It was not meant to be a roast, but there was certainly some ribbing happening at the Friars Foundation’s annual gala honoring Robert De Niro and Mexican billionaire Carlos Slim on Oct. 7 at the recently sold Waldorf Astoria.
A parade of industryites appeared in-person and via video including David O. Russell, Sharon Stone, Christopher Walken, Martin Scorsese, Orlando Bloom, Billy Crystal, Barbra Streisand and Don Rickles. All paid tribute to thesp, who received the Friars Club’s fifth-ever Icon Award.
Sting, Stevie Wonder and Aretha Franklin also serenaded De Niro and Slim, who took home the Icon Award for Philanthropy. Warren Buffett, in a pre-recorded video alongside Paul Anka, sang a rendition of “My Way” to Slim.
As the event’s emcee, Larry King (Friars’ Dean) attempted to keep the crowd — full of old men and their model/drag queen dates — in check by “shushing” the room several times.
“Larry sent (all presenters) personalized letters stressing emphatically that this was not a roast,” Edward Norton told the audience. “(That) disappointed me at first but then on second thought I figured it was probably a good thing because as my friend, Jeff Ross once observed — Larry King is to comedy what Martin Luther King was to comedy.”
He went on to joke about De Niro’s communication skills.
“You might be interested to know that this man who communicates so much wordlessly gets off screen and uses words to communicate just horrendously. He is the worst, most cryptic articulator amounting to total confusion in the listener. There is an entire generation of actors who gather in bars to discuss, ‘What the fuck was Bob saying?’ Nobody knows.”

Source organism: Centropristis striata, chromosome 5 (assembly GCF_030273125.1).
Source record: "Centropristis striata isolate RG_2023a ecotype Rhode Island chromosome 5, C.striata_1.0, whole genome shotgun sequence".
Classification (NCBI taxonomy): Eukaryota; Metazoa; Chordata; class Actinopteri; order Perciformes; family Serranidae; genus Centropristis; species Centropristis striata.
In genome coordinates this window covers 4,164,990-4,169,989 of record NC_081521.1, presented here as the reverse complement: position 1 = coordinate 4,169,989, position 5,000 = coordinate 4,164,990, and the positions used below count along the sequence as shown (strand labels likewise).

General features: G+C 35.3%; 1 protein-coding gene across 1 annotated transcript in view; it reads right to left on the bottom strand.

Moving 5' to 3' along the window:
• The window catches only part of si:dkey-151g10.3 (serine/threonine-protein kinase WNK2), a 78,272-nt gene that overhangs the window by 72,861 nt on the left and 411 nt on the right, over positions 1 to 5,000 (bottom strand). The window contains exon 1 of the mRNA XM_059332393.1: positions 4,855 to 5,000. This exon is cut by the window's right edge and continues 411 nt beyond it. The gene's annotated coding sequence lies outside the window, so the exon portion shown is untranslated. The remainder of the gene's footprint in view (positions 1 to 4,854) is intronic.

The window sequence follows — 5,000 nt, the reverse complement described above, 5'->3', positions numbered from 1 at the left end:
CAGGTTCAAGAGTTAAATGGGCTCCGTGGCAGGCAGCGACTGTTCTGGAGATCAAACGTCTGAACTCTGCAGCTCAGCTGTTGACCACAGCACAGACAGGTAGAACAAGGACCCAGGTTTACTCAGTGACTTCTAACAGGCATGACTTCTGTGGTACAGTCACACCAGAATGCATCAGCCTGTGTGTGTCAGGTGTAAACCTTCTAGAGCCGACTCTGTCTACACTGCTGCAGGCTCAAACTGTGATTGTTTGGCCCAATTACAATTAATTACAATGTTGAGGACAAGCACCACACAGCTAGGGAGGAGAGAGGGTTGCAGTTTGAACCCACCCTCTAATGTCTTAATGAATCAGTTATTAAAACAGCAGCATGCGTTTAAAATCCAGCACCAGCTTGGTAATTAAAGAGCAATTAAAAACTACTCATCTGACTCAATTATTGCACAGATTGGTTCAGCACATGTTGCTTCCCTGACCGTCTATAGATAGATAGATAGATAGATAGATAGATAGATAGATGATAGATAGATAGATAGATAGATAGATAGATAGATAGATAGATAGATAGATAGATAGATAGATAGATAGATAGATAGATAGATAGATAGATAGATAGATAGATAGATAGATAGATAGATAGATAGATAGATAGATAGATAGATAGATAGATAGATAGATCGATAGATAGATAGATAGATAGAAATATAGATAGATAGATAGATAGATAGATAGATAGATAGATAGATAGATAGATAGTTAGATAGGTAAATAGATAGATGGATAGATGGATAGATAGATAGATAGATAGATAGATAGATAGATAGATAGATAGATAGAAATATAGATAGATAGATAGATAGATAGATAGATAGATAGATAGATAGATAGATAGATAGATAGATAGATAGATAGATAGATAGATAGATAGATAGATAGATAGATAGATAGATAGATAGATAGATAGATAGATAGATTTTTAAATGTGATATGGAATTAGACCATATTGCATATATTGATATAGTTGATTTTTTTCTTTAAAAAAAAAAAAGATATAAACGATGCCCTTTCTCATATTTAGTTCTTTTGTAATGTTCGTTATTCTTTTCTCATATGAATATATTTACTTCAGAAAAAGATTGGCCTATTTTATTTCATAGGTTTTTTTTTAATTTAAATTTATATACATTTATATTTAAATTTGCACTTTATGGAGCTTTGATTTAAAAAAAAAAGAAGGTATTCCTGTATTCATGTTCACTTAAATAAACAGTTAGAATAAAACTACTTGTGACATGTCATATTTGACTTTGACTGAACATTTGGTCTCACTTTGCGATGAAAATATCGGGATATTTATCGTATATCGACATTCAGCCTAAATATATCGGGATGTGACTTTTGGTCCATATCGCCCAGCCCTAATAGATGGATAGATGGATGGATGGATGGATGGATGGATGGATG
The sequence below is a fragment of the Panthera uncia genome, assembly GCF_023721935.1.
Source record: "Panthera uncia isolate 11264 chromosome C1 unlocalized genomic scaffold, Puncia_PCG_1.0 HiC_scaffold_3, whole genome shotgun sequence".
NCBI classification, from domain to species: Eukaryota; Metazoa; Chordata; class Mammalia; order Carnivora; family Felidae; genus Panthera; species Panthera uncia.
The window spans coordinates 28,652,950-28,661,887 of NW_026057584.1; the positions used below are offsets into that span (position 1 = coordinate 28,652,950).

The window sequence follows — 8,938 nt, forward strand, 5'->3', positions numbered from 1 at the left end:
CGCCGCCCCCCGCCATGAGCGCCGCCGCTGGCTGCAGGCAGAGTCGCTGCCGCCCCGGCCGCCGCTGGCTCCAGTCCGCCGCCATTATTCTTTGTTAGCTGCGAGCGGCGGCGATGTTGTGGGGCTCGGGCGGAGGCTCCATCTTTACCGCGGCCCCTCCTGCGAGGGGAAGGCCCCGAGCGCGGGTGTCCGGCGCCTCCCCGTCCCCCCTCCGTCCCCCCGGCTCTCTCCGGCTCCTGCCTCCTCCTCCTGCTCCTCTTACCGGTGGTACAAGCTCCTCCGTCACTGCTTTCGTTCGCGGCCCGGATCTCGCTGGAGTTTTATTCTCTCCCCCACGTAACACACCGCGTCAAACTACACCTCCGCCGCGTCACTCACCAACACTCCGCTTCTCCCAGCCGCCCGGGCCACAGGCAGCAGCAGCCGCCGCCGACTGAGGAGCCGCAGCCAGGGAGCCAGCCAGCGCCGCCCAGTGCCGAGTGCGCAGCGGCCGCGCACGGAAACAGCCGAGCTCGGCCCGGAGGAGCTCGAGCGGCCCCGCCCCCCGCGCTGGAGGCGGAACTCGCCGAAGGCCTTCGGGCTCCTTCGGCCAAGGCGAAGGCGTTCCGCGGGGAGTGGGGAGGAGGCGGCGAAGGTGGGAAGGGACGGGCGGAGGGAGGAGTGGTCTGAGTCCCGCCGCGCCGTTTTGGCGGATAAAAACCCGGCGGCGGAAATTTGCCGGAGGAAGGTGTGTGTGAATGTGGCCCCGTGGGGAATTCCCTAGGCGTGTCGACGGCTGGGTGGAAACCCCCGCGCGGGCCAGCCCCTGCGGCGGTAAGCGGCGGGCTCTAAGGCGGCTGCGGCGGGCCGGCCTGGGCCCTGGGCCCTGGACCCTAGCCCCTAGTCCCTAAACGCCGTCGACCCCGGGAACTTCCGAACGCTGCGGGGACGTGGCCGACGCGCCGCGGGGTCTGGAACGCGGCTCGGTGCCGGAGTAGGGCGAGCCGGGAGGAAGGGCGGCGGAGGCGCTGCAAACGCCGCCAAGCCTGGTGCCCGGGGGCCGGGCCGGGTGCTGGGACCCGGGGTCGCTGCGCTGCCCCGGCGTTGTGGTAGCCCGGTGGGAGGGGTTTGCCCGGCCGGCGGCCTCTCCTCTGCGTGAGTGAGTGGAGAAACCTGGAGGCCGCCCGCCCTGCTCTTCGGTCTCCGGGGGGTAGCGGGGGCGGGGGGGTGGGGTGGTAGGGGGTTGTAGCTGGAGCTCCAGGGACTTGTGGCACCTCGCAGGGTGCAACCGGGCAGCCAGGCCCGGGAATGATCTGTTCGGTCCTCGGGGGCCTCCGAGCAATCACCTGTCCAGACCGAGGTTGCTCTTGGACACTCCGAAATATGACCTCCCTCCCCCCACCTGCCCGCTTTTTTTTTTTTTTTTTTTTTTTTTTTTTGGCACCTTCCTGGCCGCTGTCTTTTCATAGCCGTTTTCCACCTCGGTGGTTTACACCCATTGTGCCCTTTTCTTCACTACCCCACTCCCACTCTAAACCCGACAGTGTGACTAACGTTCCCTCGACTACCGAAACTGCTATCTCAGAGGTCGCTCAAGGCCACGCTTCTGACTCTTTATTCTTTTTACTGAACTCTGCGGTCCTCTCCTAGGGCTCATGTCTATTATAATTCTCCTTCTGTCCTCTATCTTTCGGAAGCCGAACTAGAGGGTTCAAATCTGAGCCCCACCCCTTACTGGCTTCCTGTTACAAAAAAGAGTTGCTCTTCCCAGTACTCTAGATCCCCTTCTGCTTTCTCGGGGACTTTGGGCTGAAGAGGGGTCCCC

Fellow De Niro co-star, Ben Stiller, gently teased the actor via video.
“Your acting is so frighteningly good,” Stiller said. “And by frighteningly good, I mean I’m scared. We’ve worked together (several times) and I (still) address you as Mr. De Niro, which always feels weird even though you insist on it.”
Ricky Gervais remembered how supportive De Niro was after his infamous Golden Globes hosting duties.
“You called me a couple of days later and said, ‘You were great. Fuck’em. They were jokes.’ And I said, ‘I don’t think the Hollywood Foreign Press is going to invite me back.’ To which you responded, ‘Do you want me to have a word?” And I thought you said, ‘Do you want me to have a wack?'”
After a steak dinner, Joel McHale expanded on his White House Correspondents’ Dinner jokes about De Niro’s willingness to take on any role.
“There was an awkward moment earlier when Mr. De Niro was handed a menu and he immediately signed on to star in it.”
But perhaps the biggest laughs came when SNL’s Kenan Thompson took the stage and thanked the crowd for joining him in the induction ceremony of “Mr. Robert De Niro into the African American Hall of Fame.”
“He will be inducted as an honorary black man because he is very, very cool. He is so cool that my people have noticed him even though they never see the first 45 minutes of his movies. He’s only the second honorary black man; Larry King was the first (to be inducted). And as an honorary black man you are going to have to sell your interest in Nobu and start investing in Red Lobster.”
The comedian then proposed reissuing the actor’s films with brand new titles.
“‘Taxi Driver’ is going to be ‘Can I Get a Cab?’ ‘Goodfellas’ can become ‘Good Brothas.’ ‘Mean Streets,’ well, that’s going to stay ‘Mean Streets,’ and ‘Awakenings’ will become ‘Wake Up, Bitch!'”
The one solemn note of the evening came when Penny Marshall played never-before-seen outtakes with De Niro and Robin Williams from “Awakenings.”
When he finally took the stage, De Niro dedicated his award to Williams, but closed with a final joke: “There are lots of bad movies left to make. Joel McHale. I’ll see you later.”
(Pictured: Carlos Slim, Larry King and Robert De Niro at the Friars Foundation Gala)